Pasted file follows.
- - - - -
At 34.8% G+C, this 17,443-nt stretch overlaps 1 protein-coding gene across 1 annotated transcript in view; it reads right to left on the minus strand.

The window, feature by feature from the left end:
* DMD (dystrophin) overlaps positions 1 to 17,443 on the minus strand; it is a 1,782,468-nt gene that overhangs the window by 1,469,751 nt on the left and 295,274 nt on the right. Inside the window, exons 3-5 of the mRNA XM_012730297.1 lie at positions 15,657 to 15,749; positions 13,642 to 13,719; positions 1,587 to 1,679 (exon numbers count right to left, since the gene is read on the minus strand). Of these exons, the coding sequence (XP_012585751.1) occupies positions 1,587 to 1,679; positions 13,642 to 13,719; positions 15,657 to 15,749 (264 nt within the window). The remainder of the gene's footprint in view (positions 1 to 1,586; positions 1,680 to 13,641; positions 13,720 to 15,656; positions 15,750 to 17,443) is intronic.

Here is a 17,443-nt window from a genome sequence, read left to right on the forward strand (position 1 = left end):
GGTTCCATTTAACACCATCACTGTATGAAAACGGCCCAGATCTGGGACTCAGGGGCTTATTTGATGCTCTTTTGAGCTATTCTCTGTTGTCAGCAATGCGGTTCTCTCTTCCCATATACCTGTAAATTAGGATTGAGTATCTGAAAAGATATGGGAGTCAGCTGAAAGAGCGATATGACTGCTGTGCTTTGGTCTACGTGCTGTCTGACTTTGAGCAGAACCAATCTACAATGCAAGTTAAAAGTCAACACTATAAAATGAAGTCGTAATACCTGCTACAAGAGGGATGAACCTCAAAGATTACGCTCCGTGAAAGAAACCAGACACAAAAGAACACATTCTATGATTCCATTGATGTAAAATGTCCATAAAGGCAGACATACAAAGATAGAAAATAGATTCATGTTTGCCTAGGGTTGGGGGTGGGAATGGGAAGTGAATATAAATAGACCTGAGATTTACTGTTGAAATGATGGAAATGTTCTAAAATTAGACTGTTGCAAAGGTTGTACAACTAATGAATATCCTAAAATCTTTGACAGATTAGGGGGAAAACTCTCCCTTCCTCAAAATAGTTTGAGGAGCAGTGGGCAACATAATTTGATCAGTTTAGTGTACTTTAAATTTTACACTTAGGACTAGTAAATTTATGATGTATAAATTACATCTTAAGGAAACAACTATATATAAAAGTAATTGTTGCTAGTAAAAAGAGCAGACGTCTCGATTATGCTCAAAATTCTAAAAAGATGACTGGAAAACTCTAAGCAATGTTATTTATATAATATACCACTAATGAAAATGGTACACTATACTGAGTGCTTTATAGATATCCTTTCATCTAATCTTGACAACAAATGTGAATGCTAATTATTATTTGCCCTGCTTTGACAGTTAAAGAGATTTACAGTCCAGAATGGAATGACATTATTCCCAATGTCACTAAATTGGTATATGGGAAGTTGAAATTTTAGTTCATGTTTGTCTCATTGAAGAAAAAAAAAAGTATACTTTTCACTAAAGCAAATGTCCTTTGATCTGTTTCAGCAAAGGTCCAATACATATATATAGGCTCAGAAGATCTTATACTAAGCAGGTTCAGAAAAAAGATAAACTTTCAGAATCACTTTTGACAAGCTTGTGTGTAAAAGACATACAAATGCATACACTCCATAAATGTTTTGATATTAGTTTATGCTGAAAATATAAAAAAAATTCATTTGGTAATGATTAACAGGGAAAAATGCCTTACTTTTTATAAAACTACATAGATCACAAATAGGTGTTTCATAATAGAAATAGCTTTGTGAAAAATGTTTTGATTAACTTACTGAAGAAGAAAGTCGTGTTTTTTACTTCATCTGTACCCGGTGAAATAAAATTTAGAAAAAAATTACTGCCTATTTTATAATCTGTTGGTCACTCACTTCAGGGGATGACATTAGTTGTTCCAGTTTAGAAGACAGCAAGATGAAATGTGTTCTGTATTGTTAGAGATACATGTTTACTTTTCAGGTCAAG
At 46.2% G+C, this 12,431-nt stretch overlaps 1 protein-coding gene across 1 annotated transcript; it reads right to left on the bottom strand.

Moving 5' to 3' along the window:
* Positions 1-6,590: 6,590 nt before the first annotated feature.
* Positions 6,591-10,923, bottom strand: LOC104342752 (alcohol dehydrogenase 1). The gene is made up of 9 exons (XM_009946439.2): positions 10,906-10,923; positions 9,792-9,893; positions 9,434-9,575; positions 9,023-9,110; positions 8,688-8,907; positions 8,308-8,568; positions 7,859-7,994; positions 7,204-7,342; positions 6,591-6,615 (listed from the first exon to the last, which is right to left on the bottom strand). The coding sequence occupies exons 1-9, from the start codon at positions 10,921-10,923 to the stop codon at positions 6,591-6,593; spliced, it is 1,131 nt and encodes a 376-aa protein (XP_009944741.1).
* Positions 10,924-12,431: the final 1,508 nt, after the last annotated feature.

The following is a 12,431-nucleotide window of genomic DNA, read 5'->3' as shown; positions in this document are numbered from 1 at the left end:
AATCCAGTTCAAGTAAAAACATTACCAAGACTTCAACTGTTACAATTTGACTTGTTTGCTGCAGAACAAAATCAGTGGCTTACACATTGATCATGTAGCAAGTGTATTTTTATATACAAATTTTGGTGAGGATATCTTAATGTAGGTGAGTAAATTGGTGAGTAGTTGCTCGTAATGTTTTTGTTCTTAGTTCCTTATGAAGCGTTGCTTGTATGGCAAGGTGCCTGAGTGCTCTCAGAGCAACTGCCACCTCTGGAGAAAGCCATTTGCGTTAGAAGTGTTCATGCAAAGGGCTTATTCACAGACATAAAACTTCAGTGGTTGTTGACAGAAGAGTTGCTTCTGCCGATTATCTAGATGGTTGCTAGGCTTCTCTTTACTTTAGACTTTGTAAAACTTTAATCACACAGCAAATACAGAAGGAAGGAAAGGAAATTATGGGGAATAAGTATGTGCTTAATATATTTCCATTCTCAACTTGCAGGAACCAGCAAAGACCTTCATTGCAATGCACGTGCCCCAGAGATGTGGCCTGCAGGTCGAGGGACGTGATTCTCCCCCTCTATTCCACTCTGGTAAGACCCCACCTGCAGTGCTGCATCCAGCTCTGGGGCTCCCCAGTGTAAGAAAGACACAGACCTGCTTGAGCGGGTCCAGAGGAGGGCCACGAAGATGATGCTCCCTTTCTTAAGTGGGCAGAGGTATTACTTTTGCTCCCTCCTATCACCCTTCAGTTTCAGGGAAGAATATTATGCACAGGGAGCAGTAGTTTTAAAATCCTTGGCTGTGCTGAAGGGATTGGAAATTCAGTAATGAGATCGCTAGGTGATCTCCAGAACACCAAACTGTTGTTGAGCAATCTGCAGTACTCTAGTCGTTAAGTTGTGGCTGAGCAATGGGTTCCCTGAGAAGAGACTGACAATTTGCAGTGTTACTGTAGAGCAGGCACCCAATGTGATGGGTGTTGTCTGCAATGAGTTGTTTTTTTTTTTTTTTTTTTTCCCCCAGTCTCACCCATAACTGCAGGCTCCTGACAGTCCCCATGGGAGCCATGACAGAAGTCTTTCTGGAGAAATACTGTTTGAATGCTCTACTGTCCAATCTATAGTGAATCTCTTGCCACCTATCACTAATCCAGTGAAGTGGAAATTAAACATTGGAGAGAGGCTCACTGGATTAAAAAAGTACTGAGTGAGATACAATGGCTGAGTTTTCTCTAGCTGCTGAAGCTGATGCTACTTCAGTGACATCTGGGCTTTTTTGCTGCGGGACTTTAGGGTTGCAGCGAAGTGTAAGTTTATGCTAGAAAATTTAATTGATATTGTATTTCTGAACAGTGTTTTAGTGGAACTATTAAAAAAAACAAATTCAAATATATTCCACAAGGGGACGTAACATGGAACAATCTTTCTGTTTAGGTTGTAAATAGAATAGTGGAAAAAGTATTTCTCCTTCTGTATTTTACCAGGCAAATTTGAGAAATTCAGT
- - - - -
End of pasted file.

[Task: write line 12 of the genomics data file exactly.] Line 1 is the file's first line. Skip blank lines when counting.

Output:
AATCCAGTTCAAGTAAAAACATTACCAAGACTTCAACTGTTACAATTTGACTTGTTTGCTGCAGAACAAAATCAGTGGCTTACACATTGATCATGTAGCAAGTGTATTTTTATATACAAATTTTGGTGAGGATATCTTAATGTAGGTGAGTAAATTGGTGAGTAGTTGCTCGTAATGTTTTTGTTCTTAGTTCCTTATGAAGCGTTGCTTGTATGGCAAGGTGCCTGAGTGCTCTCAGAGCAACTGCCACCTCTGGAGAAAGCCATTTGCGTTAGAAGTGTTCATGCAAAGGGCTTATTCACAGACATAAAACTTCAGTGGTTGTTGACAGAAGAGTTGCTTCTGCCGATTATCTAGATGGTTGCTAGGCTTCTCTTTACTTTAGACTTTGTAAAACTTTAATCACACAGCAAATACAGAAGGAAGGAAAGGAAATTATGGGGAATAAGTATGTGCTTAATATATTTCCATTCTCAACTTGCAGGAACCAGCAAAGACCTTCATTGCAATGCACGTGCCCCAGAGATGTGGCCTGCAGGTCGAGGGACGTGATTCTCCCCCTCTATTCCACTCTGGTAAGACCCCACCTGCAGTGCTGCATCCAGCTCTGGGGCTCCCCAGTGTAAGAAAGACACAGACCTGCTTGAGCGGGTCCAGAGGAGGGCCACGAAGATGATGCTCCCTTTCTTAAGTGGGCAGAGGTATTACTTTTGCTCCCTCCTATCACCCTTCAGTTTCAGGGAAGAATATTATGCACAGGGAGCAGTAGTTTTAAAATCCTTGGCTGTGCTGAAGGGATTGGAAATTCAGTAATGAGATCGCTAGGTGATCTCCAGAACACCAAACTGTTGTTGAGCAATCTGCAGTACTCTAGTCGTTAAGTTGTGGCTGAGCAATGGGTTCCCTGAGAAGAGACTGACAATTTGCAGTGTTACTGTAGAGCAGGCACCCAATGTGATGGGTGTTGTCTGCAATGAGTTGTTTTTTTTTTTTTTTTTTTTCCCCCAGTCTCACCCATAACTGCAGGCTCCTGACAGTCCCCATGGGAGCCATGACAGAAGTCTTTCTGGAGAAATACTGTTTGAATGCTCTACTGTCCAATCTATAGTGAATCTCTTGCCACCTATCACTAATCCAGTGAAGTGGAAATTAAACATTGGAGAGAGGCTCACTGGATTAAAAAAGTACTGAGTGAGATACAATGGCTGAGTTTTCTCTAGCTGCTGAAGCTGATGCTACTTCAGTGACATCTGGGCTTTTTTGCTGCGGGACTTTAGGGTTGCAGCGAAGTGTAAGTTTATGCTAGAAAATTTAATTGATATTGTATTTCTGAACAGTGTTTTAGTGGAACTATTAAAAAAAACAAATTCAAATATATTCCACAAGGGGACGTAACATGGAACAATCTTTCTGTTTAGGTTGTAAATAGAATAGTGGAAAAAGTATTTCTCCTTCTGTATTTTACCAGGCAAATTTGAGAAATTCAGT